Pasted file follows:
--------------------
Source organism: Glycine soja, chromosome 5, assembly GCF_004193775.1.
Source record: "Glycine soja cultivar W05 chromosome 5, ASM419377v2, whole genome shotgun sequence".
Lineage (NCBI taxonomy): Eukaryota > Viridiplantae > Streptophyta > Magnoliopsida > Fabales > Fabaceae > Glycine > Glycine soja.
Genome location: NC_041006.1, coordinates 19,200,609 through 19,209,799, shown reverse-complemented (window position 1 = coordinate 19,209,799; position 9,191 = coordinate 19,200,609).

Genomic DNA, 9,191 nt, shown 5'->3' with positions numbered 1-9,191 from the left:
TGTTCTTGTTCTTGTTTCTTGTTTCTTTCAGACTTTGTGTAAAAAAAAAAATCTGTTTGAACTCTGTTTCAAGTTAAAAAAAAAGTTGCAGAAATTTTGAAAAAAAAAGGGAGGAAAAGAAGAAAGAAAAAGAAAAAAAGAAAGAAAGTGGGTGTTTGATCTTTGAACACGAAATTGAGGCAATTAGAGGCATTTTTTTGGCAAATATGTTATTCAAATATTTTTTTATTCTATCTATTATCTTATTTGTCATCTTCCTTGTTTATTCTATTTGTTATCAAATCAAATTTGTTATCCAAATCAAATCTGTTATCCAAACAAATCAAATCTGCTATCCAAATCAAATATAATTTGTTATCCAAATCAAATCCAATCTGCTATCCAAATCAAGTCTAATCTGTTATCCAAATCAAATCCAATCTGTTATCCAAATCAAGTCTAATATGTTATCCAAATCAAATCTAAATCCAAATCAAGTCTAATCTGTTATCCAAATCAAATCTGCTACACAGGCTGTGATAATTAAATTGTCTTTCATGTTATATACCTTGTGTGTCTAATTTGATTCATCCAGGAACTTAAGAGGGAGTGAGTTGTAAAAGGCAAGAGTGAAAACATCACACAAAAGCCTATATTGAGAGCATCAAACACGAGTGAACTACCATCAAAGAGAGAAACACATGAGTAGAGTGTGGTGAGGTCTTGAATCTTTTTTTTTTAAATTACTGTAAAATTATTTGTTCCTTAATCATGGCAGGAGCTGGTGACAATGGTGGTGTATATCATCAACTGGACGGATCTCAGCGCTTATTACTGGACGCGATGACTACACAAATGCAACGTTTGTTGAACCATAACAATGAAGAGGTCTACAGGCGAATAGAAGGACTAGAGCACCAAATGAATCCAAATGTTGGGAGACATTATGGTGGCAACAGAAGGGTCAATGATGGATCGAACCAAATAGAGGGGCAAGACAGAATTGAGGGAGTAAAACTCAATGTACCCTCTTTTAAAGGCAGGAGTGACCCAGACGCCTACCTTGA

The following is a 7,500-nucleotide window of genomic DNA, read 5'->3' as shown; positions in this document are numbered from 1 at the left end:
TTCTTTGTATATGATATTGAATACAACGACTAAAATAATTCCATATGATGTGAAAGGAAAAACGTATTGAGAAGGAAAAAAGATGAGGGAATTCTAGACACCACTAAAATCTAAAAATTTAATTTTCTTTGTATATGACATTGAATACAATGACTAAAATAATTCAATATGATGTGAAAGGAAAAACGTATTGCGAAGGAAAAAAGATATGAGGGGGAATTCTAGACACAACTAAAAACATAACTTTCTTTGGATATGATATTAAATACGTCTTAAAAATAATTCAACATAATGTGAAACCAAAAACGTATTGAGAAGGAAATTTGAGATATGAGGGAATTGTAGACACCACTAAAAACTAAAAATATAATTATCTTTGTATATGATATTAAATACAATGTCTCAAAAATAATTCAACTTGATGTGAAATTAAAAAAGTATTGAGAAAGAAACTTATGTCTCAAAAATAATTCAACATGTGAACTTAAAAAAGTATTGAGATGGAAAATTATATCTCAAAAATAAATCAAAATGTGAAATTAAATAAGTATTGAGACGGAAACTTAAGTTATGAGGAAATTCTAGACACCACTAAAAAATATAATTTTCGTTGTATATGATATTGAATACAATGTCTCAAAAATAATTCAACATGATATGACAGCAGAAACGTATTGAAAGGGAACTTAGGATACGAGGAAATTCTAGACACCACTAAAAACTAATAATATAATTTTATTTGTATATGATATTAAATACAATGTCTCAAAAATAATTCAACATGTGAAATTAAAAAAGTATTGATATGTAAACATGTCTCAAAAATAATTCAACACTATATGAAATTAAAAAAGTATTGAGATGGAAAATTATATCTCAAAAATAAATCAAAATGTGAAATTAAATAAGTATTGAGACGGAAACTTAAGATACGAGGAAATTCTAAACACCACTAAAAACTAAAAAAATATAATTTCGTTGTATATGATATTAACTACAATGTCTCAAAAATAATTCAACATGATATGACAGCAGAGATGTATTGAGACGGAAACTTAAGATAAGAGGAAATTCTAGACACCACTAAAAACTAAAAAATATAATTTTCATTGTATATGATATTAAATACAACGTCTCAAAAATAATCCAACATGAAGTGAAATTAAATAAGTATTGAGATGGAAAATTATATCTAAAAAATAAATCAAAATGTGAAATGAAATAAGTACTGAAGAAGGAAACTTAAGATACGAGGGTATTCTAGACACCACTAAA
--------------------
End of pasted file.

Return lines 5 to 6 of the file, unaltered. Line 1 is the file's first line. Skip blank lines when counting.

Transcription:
Genomic DNA, 9,191 nt, shown 5'->3' with positions numbered 1-9,191 from the left:
TGTTCTTGTTCTTGTTTCTTGTTTCTTTCAGACTTTGTGTAAAAAAAAAAATCTGTTTGAACTCTGTTTCAAGTTAAAAAAAAAGTTGCAGAAATTTTGAAAAAAAAAGGGAGGAAAAGAAGAAAGAAAAAGAAAAAAAGAAAGAAAGTGGGTGTTTGATCTTTGAACACGAAATTGAGGCAATTAGAGGCATTTTTTTGGCAAATATGTTATTCAAATATTTTTTTATTCTATCTATTATCTTATTTGTCATCTTCCTTGTTTATTCTATTTGTTATCAAATCAAATTTGTTATCCAAATCAAATCTGTTATCCAAACAAATCAAATCTGCTATCCAAATCAAATATAATTTGTTATCCAAATCAAATCCAATCTGCTATCCAAATCAAGTCTAATCTGTTATCCAAATCAAATCCAATCTGTTATCCAAATCAAGTCTAATATGTTATCCAAATCAAATCTAAATCCAAATCAAGTCTAATCTGTTATCCAAATCAAATCTGCTACACAGGCTGTGATAATTAAATTGTCTTTCATGTTATATACCTTGTGTGTCTAATTTGATTCATCCAGGAACTTAAGAGGGAGTGAGTTGTAAAAGGCAAGAGTGAAAACATCACACAAAAGCCTATATTGAGAGCATCAAACACGAGTGAACTACCATCAAAGAGAGAAACACATGAGTAGAGTGTGGTGAGGTCTTGAATCTTTTTTTTTTAAATTACTGTAAAATTATTTGTTCCTTAATCATGGCAGGAGCTGGTGACAATGGTGGTGTATATCATCAACTGGACGGATCTCAGCGCTTATTACTGGACGCGATGACTACACAAATGCAACGTTTGTTGAACCATAACAATGAAGAGGTCTACAGGCGAATAGAAGGACTAGAGCACCAAATGAATCCAAATGTTGGGAGACATTATGGTGGCAACAGAAGGGTCAATGATGGATCGAACCAAATAGAGGGGCAAGACAGAATTGAGGGAGTAAAACTCAATGTACCCTCTTTTAAAGGCAGGAGTGACCCAGACGCCTACCTTGA